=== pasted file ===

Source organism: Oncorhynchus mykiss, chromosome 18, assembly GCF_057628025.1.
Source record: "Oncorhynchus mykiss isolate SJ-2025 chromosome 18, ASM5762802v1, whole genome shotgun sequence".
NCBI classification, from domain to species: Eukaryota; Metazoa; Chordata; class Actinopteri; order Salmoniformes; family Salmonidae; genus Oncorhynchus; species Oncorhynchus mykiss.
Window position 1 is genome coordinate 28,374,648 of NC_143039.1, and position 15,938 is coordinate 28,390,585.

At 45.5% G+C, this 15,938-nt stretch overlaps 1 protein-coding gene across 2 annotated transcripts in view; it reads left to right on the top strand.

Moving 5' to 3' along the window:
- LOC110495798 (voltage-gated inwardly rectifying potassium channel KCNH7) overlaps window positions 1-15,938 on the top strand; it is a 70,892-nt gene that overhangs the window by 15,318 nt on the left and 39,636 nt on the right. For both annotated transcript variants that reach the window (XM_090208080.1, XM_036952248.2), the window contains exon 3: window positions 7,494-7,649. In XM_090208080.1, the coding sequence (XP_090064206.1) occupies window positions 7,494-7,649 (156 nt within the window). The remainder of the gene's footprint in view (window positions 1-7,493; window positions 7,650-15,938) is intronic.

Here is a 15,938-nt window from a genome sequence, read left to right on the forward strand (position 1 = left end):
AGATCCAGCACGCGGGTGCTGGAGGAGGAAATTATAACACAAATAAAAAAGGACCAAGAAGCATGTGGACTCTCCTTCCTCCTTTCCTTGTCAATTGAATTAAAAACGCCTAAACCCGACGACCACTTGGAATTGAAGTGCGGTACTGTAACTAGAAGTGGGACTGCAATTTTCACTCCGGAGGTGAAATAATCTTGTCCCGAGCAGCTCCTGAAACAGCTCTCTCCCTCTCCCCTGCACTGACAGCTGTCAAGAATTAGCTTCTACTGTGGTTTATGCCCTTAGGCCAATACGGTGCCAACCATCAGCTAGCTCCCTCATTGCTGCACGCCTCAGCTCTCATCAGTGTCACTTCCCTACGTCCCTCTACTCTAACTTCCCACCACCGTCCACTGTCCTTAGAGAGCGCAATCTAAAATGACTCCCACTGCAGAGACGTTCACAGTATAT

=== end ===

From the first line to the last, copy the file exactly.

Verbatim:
Source organism: Oncorhynchus mykiss, chromosome 18, assembly GCF_057628025.1.
Source record: "Oncorhynchus mykiss isolate SJ-2025 chromosome 18, ASM5762802v1, whole genome shotgun sequence".
NCBI classification, from domain to species: Eukaryota; Metazoa; Chordata; class Actinopteri; order Salmoniformes; family Salmonidae; genus Oncorhynchus; species Oncorhynchus mykiss.
Window position 1 is genome coordinate 28,374,648 of NC_143039.1, and position 15,938 is coordinate 28,390,585.

At 45.5% G+C, this 15,938-nt stretch overlaps 1 protein-coding gene across 2 annotated transcripts in view; it reads left to right on the top strand.

Moving 5' to 3' along the window:
- LOC110495798 (voltage-gated inwardly rectifying potassium channel KCNH7) overlaps window positions 1-15,938 on the top strand; it is a 70,892-nt gene that overhangs the window by 15,318 nt on the left and 39,636 nt on the right. For both annotated transcript variants that reach the window (XM_090208080.1, XM_036952248.2), the window contains exon 3: window positions 7,494-7,649. In XM_090208080.1, the coding sequence (XP_090064206.1) occupies window positions 7,494-7,649 (156 nt within the window). The remainder of the gene's footprint in view (window positions 1-7,493; window positions 7,650-15,938) is intronic.

Here is a 15,938-nt window from a genome sequence, read left to right on the forward strand (position 1 = left end):
AGATCCAGCACGCGGGTGCTGGAGGAGGAAATTATAACACAAATAAAAAAGGACCAAGAAGCATGTGGACTCTCCTTCCTCCTTTCCTTGTCAATTGAATTAAAAACGCCTAAACCCGACGACCACTTGGAATTGAAGTGCGGTACTGTAACTAGAAGTGGGACTGCAATTTTCACTCCGGAGGTGAAATAATCTTGTCCCGAGCAGCTCCTGAAACAGCTCTCTCCCTCTCCCCTGCACTGACAGCTGTCAAGAATTAGCTTCTACTGTGGTTTATGCCCTTAGGCCAATACGGTGCCAACCATCAGCTAGCTCCCTCATTGCTGCACGCCTCAGCTCTCATCAGTGTCACTTCCCTACGTCCCTCTACTCTAACTTCCCACCACCGTCCACTGTCCTTAGAGAGCGCAATCTAAAATGACTCCCACTGCAGAGACGTTCACAGTATAT